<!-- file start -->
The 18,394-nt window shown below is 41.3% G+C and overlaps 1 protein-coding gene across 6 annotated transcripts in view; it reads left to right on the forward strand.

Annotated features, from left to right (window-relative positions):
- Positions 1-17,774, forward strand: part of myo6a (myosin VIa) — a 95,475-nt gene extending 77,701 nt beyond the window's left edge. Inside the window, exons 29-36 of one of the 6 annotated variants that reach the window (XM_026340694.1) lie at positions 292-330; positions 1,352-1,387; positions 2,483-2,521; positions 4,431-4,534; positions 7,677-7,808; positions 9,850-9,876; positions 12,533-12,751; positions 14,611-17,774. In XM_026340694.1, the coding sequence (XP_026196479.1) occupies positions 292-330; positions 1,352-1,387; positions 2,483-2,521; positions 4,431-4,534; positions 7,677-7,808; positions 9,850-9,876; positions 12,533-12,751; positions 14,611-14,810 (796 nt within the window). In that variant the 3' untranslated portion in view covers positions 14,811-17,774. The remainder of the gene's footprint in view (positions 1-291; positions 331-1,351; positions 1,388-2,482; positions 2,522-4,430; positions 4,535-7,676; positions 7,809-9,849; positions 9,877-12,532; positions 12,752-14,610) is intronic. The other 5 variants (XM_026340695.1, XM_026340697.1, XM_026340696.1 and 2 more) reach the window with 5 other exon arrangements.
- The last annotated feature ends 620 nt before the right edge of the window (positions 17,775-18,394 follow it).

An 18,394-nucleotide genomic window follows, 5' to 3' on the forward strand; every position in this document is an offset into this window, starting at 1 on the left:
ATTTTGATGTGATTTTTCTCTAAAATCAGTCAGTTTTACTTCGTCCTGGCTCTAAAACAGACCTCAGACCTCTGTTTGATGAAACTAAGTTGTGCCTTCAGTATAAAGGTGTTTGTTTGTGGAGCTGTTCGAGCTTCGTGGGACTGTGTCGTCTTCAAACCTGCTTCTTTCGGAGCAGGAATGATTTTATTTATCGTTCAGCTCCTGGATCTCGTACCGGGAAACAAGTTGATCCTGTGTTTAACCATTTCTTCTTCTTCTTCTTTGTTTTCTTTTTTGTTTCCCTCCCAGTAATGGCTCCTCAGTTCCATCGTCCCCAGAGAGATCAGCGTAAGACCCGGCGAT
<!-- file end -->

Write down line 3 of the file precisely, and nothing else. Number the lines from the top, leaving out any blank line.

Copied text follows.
- Positions 1-17,774, forward strand: part of myo6a (myosin VIa) — a 95,475-nt gene extending 77,701 nt beyond the window's left edge. Inside the window, exons 29-36 of one of the 6 annotated variants that reach the window (XM_026340694.1) lie at positions 292-330; positions 1,352-1,387; positions 2,483-2,521; positions 4,431-4,534; positions 7,677-7,808; positions 9,850-9,876; positions 12,533-12,751; positions 14,611-17,774. In XM_026340694.1, the coding sequence (XP_026196479.1) occupies positions 292-330; positions 1,352-1,387; positions 2,483-2,521; positions 4,431-4,534; positions 7,677-7,808; positions 9,850-9,876; positions 12,533-12,751; positions 14,611-14,810 (796 nt within the window). In that variant the 3' untranslated portion in view covers positions 14,811-17,774. The remainder of the gene's footprint in view (positions 1-291; positions 331-1,351; positions 1,388-2,482; positions 2,522-4,430; positions 4,535-7,676; positions 7,809-9,849; positions 9,877-12,532; positions 12,752-14,610) is intronic. The other 5 variants (XM_026340695.1, XM_026340697.1, XM_026340696.1 and 2 more) reach the window with 5 other exon arrangements.